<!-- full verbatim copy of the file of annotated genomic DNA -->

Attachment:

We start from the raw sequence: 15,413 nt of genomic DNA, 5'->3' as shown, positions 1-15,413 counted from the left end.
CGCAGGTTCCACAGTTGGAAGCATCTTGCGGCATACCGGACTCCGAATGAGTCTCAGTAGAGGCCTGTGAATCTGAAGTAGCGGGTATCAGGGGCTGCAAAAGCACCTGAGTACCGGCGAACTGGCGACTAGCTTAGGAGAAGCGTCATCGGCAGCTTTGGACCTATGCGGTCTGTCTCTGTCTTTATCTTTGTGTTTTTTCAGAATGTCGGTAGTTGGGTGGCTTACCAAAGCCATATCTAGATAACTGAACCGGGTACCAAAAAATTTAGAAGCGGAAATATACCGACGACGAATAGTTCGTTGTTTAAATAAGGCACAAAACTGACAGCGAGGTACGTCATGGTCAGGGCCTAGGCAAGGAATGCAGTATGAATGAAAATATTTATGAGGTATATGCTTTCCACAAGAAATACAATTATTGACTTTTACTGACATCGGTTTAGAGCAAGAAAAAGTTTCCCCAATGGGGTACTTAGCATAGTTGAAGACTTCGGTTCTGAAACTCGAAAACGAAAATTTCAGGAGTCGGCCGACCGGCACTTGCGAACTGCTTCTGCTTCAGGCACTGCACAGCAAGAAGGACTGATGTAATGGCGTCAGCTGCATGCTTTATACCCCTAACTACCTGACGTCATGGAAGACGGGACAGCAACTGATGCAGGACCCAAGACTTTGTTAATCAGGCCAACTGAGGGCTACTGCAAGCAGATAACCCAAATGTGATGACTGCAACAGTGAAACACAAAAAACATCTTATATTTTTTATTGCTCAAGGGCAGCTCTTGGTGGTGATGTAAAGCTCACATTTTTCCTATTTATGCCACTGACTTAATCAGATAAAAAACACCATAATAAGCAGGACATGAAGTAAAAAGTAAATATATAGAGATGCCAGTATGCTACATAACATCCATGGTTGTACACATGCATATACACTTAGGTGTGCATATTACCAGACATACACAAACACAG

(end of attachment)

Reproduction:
We start from the raw sequence: 15,413 nt of genomic DNA, 5'->3' as shown, positions 1-15,413 counted from the left end.
CGCAGGTTCCACAGTTGGAAGCATCTTGCGGCATACCGGACTCCGAATGAGTCTCAGTAGAGGCCTGTGAATCTGAAGTAGCGGGTATCAGGGGCTGCAAAAGCACCTGAGTACCGGCGAACTGGCGACTAGCTTAGGAGAAGCGTCATCGGCAGCTTTGGACCTATGCGGTCTGTCTCTGTCTTTATCTTTGTGTTTTTTCAGAATGTCGGTAGTTGGGTGGCTTACCAAAGCCATATCTAGATAACTGAACCGGGTACCAAAAAATTTAGAAGCGGAAATATACCGACGACGAATAGTTCGTTGTTTAAATAAGGCACAAAACTGACAGCGAGGTACGTCATGGTCAGGGCCTAGGCAAGGAATGCAGTATGAATGAAAATATTTATGAGGTATATGCTTTCCACAAGAAATACAATTATTGACTTTTACTGACATCGGTTTAGAGCAAGAAAAAGTTTCCCCAATGGGGTACTTAGCATAGTTGAAGACTTCGGTTCTGAAACTCGAAAACGAAAATTTCAGGAGTCGGCCGACCGGCACTTGCGAACTGCTTCTGCTTCAGGCACTGCACAGCAAGAAGGACTGATGTAATGGCGTCAGCTGCATGCTTTATACCCCTAACTACCTGACGTCATGGAAGACGGGACAGCAACTGATGCAGGACCCAAGACTTTGTTAATCAGGCCAACTGAGGGCTACTGCAAGCAGATAACCCAAATGTGATGACTGCAACAGTGAAACACAAAAAACATCTTATATTTTTTATTGCTCAAGGGCAGCTCTTGGTGGTGATGTAAAGCTCACATTTTTCCTATTTATGCCACTGACTTAATCAGATAAAAAACACCATAATAAGCAGGACATGAAGTAAAAAGTAAATATATAGAGATGCCAGTATGCTACATAACATCCATGGTTGTACACATGCATATACACTTAGGTGTGCATATTACCAGACATACACAAACACAG